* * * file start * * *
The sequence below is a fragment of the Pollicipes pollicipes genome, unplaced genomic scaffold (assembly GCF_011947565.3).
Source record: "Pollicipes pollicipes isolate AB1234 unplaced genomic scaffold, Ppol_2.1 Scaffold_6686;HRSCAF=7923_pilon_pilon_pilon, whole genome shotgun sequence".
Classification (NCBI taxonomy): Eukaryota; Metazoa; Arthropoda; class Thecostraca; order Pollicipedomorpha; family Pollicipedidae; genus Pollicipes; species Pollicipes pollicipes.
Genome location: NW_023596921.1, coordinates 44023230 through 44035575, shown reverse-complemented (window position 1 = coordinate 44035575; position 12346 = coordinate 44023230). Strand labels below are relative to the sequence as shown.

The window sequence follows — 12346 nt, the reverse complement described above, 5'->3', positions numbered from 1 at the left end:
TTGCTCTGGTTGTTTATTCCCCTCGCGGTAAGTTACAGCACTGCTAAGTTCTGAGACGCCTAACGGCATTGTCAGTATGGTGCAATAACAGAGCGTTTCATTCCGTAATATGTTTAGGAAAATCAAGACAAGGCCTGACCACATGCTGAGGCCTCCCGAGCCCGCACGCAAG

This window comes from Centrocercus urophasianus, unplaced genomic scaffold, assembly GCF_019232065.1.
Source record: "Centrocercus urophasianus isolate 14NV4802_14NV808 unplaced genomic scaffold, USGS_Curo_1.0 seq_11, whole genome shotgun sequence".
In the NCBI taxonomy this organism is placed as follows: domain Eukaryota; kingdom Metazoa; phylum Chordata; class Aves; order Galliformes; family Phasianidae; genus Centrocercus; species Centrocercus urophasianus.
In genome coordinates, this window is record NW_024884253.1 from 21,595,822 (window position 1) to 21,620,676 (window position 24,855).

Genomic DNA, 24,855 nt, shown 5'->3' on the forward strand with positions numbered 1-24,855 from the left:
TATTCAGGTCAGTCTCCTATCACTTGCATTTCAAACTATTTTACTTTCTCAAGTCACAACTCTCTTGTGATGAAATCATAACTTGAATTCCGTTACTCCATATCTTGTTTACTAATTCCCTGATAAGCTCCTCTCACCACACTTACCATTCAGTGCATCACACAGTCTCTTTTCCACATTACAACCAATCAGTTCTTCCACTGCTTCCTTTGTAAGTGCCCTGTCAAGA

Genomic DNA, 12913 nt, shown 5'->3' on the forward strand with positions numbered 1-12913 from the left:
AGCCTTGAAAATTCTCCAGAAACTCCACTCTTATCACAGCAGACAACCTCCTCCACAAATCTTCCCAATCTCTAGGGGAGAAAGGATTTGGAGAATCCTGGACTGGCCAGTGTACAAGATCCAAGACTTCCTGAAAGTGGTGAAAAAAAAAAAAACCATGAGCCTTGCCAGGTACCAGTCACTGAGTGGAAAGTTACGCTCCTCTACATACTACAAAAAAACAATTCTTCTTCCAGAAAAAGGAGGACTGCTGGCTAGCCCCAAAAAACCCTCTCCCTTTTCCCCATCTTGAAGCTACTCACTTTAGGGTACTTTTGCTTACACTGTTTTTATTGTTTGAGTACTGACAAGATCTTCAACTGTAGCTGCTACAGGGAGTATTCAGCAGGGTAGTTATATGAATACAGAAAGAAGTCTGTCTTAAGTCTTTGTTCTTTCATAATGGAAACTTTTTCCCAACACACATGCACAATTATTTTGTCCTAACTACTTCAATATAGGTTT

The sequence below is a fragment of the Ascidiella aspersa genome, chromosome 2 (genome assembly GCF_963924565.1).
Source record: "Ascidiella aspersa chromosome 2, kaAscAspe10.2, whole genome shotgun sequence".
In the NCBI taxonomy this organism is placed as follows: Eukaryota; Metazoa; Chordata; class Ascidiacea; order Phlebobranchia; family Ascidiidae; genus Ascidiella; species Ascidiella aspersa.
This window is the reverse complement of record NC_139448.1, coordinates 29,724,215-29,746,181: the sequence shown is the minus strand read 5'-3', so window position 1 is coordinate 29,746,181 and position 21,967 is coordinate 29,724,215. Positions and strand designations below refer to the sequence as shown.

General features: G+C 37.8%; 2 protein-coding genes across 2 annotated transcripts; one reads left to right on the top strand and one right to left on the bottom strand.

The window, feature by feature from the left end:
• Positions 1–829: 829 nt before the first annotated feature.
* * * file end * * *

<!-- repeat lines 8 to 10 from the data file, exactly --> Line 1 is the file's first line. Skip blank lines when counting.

Source record: "Centrocercus urophasianus isolate 14NV4802_14NV808 unplaced genomic scaffold, USGS_Curo_1.0 seq_11, whole genome shotgun sequence".
In the NCBI taxonomy this organism is placed as follows: domain Eukaryota; kingdom Metazoa; phylum Chordata; class Aves; order Galliformes; family Phasianidae; genus Centrocercus; species Centrocercus urophasianus.
In genome coordinates, this window is record NW_024884253.1 from 21,595,822 (window position 1) to 21,620,676 (window position 24,855).